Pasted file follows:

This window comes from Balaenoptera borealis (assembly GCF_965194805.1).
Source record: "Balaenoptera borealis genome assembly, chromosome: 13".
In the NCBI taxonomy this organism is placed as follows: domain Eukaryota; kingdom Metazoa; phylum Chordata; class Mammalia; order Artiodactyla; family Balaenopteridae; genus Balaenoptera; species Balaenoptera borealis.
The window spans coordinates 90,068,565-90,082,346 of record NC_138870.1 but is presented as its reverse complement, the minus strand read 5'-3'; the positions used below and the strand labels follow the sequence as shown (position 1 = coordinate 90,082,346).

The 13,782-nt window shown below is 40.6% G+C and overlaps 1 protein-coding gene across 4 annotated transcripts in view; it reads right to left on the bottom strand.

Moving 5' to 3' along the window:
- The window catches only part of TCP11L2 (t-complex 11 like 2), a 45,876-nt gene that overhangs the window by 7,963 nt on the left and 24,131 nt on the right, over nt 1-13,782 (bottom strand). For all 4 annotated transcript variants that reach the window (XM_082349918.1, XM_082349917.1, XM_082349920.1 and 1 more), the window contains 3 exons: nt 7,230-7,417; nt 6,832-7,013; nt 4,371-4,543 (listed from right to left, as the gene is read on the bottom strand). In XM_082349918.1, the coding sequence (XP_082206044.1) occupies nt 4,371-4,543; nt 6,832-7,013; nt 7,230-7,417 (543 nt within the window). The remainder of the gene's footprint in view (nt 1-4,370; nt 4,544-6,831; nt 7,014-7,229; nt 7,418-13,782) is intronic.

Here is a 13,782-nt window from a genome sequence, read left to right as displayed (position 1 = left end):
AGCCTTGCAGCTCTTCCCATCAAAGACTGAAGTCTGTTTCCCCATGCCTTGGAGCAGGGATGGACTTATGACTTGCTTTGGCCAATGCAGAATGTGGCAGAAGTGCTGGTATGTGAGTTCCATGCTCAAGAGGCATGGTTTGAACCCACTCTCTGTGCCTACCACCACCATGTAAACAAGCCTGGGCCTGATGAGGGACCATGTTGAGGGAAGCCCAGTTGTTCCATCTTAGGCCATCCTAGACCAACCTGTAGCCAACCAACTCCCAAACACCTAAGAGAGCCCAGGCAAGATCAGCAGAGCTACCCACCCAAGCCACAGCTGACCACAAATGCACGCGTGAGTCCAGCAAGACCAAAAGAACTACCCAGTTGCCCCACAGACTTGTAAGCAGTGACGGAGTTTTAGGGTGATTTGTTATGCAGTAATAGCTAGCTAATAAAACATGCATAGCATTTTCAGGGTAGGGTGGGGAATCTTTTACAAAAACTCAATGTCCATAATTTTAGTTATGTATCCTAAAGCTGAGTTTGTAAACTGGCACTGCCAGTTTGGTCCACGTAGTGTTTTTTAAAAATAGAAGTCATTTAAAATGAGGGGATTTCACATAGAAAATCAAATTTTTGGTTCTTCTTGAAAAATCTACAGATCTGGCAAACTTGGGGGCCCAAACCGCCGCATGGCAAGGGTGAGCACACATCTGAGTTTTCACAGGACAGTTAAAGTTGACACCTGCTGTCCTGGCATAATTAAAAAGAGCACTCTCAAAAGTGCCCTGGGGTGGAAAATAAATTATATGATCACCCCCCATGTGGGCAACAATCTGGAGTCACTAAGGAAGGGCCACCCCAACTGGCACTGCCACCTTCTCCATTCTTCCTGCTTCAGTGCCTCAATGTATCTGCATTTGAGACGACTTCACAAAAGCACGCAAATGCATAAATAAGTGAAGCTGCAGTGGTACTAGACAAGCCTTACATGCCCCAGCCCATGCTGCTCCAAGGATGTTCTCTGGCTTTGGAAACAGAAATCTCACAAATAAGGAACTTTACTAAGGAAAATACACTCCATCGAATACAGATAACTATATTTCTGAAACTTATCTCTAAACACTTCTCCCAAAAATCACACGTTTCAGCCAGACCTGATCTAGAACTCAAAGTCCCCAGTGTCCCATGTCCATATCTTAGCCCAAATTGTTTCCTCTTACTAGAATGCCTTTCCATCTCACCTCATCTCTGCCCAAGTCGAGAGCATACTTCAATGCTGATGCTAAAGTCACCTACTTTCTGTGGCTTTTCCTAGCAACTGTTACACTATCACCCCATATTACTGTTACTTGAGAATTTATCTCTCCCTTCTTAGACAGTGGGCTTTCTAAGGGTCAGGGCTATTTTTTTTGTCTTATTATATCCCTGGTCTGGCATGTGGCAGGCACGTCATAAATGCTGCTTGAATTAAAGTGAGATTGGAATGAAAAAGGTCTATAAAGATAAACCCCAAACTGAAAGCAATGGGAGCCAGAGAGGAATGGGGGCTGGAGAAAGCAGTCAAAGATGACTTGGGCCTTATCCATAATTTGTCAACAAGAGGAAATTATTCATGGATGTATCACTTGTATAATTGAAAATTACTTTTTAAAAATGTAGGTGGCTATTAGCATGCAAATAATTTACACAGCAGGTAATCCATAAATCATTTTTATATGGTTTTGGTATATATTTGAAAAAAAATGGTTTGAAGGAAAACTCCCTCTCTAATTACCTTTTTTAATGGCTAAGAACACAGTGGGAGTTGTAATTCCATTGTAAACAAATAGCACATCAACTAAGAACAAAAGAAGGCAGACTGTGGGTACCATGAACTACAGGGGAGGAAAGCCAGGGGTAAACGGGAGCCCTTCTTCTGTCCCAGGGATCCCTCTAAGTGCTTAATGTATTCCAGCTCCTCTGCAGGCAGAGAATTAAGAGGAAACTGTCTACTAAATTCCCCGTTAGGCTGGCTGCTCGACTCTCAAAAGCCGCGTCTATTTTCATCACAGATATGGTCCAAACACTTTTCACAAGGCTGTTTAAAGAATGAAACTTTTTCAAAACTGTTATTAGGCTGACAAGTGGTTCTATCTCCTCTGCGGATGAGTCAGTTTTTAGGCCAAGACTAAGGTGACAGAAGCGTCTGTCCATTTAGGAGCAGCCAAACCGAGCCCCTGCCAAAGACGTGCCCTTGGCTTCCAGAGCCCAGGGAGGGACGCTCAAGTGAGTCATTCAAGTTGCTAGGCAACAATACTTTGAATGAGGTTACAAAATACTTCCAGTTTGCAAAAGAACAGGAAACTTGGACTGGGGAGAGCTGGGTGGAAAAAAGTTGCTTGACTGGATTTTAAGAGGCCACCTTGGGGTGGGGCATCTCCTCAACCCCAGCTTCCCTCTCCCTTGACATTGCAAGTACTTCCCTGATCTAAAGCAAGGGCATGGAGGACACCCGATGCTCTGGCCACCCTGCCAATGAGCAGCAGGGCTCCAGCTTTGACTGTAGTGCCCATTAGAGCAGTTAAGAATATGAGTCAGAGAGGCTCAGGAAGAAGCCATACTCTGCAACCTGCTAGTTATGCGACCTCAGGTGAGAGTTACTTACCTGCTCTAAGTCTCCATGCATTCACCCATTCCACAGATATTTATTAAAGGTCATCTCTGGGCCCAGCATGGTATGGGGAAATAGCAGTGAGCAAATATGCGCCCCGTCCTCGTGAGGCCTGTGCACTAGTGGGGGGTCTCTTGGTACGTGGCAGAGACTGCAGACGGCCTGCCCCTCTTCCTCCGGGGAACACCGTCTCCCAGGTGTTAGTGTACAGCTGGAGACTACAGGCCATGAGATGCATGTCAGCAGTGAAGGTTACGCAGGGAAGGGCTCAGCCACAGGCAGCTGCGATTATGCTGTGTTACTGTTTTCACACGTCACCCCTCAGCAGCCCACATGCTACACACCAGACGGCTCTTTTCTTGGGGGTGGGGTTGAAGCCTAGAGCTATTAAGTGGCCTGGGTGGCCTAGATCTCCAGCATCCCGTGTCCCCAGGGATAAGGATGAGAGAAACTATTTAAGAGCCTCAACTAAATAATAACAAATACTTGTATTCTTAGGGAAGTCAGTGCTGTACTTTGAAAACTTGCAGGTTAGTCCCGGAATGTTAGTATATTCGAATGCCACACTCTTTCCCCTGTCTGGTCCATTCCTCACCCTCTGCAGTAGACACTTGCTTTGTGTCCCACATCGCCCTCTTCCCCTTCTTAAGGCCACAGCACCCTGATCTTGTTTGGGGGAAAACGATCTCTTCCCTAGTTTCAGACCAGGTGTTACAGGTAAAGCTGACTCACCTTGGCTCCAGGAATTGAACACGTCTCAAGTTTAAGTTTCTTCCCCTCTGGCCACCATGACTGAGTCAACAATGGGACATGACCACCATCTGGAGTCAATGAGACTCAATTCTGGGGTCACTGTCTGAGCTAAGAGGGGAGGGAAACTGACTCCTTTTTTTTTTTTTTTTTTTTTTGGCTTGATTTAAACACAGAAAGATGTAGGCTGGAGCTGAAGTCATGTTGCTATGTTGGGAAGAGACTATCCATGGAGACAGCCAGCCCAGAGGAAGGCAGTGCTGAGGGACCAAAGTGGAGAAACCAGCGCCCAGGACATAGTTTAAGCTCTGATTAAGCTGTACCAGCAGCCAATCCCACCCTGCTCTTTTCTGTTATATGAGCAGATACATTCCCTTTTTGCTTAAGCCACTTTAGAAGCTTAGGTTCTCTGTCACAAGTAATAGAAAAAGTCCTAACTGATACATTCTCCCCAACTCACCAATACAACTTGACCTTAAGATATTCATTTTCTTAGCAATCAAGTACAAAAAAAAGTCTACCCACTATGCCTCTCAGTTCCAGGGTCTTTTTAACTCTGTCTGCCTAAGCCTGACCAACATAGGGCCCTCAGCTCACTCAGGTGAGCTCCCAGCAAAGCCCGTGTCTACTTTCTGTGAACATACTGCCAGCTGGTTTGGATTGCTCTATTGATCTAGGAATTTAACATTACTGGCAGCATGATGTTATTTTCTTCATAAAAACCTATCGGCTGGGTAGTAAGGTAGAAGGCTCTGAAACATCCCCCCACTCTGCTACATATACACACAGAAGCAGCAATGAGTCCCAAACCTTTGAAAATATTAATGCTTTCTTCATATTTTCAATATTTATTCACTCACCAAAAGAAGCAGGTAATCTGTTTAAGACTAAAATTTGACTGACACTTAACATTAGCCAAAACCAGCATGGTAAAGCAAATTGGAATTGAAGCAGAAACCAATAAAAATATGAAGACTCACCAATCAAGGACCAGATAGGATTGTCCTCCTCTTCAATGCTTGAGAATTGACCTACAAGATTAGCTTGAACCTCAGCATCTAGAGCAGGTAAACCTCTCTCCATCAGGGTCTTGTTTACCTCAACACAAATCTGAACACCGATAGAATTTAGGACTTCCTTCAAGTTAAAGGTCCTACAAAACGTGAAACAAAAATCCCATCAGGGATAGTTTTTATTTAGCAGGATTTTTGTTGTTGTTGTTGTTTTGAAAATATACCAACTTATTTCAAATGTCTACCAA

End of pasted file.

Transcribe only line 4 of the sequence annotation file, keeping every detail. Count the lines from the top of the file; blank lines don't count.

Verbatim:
The window spans coordinates 90,068,565-90,082,346 of record NC_138870.1 but is presented as its reverse complement, the minus strand read 5'-3'; the positions used below and the strand labels follow the sequence as shown (position 1 = coordinate 90,082,346).